Basic differences between a standard essay and a reflective essay

    Standard essay Reflective essay

    Subject A research problem-oriented analysis; an

    often abstract and theoretical discussion

    of a specific topic.

    A less specified and often self-selected

    discussion of your own practice/experience

    with relation to the existing literature.

    Evidence External. Uses primary sources and data

    largely created by others.

    Uses primary sources created by others

    (documents, data, etc.) as well as yourself

    (your own observations).

    Voice An impersonal and objective discussion,

    written in the third person.

    Often asks for your own perspective; usually

    written in the first person.

    Knowledge Shows familiarity with the existing

    scholarship on the subject.

    Combines scholarship and your original

    points derived from the task or experience.

    Introduction Introduces concepts and outlines an

    argument.

    Introduces concepts and indicates how they

    relate to own experience or learning.

    Conclusion Relatively predictable. Draws the various

    threads of the discussion together.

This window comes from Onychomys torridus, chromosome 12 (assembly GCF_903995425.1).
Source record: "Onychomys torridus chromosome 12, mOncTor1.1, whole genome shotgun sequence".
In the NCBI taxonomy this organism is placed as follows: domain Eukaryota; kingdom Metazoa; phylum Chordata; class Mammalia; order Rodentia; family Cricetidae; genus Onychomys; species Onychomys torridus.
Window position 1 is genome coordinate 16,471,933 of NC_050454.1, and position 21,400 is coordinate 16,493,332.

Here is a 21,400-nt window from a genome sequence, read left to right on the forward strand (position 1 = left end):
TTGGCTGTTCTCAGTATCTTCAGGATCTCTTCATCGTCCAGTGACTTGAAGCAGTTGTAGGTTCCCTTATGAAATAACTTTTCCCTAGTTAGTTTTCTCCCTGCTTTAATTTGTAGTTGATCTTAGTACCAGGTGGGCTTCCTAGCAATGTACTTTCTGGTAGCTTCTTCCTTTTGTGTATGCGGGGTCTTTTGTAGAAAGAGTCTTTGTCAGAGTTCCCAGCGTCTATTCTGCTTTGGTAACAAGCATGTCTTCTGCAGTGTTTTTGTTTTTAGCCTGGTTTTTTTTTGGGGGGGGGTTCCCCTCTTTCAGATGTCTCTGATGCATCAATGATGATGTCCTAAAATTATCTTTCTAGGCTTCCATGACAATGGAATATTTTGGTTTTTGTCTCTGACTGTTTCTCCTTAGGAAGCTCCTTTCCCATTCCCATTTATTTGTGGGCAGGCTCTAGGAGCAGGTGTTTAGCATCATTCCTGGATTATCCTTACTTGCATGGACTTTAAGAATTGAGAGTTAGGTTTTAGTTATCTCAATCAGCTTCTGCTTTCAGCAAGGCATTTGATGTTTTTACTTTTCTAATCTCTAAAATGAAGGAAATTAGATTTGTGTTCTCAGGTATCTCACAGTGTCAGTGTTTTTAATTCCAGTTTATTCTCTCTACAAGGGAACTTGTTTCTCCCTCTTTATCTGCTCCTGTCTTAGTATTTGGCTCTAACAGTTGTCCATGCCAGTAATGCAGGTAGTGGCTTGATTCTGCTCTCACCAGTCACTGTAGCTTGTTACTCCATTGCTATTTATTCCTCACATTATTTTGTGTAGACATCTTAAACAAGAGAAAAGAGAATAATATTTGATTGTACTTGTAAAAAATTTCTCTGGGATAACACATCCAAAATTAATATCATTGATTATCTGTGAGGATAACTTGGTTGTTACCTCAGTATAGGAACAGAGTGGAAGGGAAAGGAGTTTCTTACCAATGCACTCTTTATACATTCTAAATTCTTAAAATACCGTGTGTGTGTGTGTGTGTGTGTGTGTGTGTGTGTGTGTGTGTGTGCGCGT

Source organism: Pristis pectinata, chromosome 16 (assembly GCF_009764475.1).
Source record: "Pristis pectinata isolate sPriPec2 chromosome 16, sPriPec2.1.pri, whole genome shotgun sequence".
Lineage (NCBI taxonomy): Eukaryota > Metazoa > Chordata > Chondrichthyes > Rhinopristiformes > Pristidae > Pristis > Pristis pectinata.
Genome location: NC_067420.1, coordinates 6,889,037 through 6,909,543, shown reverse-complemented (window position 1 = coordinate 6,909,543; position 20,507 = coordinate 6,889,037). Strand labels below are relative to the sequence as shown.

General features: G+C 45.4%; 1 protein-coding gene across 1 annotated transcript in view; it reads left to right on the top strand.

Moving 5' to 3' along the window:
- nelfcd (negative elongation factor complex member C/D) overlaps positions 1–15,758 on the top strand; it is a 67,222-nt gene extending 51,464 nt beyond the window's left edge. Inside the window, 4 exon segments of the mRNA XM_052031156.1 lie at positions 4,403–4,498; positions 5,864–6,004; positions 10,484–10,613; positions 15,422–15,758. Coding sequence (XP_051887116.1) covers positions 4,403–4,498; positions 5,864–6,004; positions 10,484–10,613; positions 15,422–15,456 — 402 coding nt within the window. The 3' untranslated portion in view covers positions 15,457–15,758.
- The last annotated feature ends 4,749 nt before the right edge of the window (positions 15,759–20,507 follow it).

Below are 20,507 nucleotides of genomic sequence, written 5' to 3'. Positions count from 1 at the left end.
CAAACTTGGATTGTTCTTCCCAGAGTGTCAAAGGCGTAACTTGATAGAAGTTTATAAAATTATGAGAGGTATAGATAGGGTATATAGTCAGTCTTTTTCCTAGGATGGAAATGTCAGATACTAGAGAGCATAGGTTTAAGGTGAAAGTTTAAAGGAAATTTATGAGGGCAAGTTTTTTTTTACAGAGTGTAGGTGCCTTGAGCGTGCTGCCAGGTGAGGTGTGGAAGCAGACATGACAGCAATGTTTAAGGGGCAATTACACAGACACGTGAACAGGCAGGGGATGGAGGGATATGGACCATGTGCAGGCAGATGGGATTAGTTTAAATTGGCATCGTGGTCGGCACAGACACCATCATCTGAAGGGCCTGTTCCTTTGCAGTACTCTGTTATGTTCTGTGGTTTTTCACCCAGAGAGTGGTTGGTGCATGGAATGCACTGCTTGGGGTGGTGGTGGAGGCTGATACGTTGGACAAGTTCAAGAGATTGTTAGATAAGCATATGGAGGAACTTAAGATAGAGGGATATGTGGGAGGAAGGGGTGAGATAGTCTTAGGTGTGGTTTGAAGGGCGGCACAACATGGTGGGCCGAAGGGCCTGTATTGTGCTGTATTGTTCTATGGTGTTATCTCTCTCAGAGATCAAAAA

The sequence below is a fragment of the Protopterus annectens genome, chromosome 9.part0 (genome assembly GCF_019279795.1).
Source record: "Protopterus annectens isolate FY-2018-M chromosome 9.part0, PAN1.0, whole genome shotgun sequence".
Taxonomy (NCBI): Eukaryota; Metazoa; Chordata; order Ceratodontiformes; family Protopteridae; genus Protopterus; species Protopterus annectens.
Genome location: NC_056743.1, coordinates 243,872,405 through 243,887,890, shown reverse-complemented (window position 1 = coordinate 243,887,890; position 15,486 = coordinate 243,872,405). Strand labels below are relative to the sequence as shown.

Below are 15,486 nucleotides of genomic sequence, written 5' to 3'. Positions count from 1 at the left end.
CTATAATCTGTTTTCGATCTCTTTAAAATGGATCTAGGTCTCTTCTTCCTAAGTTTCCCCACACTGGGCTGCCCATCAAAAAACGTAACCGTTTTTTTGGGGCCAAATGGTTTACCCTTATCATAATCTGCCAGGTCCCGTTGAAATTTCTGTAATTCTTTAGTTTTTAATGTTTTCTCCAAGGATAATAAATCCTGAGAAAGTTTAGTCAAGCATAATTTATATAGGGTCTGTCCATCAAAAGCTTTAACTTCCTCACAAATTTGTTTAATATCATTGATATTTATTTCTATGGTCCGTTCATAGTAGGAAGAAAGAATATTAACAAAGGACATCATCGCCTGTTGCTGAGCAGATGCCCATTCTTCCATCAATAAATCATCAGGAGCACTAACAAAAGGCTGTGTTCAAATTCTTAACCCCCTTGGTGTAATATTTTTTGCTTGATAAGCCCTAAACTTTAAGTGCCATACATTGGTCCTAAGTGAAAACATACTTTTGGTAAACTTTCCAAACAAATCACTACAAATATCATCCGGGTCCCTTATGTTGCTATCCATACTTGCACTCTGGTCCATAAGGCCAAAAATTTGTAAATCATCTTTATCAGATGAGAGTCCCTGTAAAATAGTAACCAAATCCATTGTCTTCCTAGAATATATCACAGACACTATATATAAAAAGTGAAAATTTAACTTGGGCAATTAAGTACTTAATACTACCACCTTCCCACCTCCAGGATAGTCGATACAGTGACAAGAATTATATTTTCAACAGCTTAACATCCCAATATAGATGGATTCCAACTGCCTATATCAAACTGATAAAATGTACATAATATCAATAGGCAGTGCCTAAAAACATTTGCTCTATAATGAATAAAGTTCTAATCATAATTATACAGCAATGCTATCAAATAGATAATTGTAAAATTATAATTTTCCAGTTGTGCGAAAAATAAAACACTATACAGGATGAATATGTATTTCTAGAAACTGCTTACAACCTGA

May focus on the personal learning points.

    Often includes recommendations for future

    practice.

    Referencing Often a mix of primary and secondary

    sources.

    References to literature and own primary

    sources (notes from practice).

    Bibliography/ Reference List

    Formatted in the style appropriate in your

    subject.

    Formatted in the style appropriate in your

    subject.

    Fig.: The reflective cycle (adopted from Burns and Sinfield)

     

     

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    Good notes

    Keep a journal and record interesting

    things that happen in your practice/task –

    they will become your database of

    examples. Comment on them and try to

    reflect as you go. This is your private

    record and usually will not be assessed.

    Topic

    Think what topics/problems interest you

    most in your subject and decide in what

    ways they are relevant to your

    practice/experience.

    Style

    Use the past tense when writing about

    your experience (‘I felt’) and present

    tense when referring to the literature

    (‘Smith suggests’).

    Tips for a great reflective essay

     

     

    Literature

    Consult your module reading list and

    choose a combination of books and

    journal articles that will allow you to get

    familiar with the most recent and relevant

    literature on the subject.

    When reading literature, make notes on

    the recurring themes and points of

    disagreement. They will be very useful

    when reviewing the existing theories.

    Plan

    Think strategically: plan your essay,

    stagger your reading, schedule any

    necessary meetings (with tutor, peers,

    team members, librarian, etc.).

    Be constructive

    Your critical assessment of

    practice/experience does not imply

    focussing on the negatives. While

    questioning your choices, try to stand

    back, consider alternative viewpoints and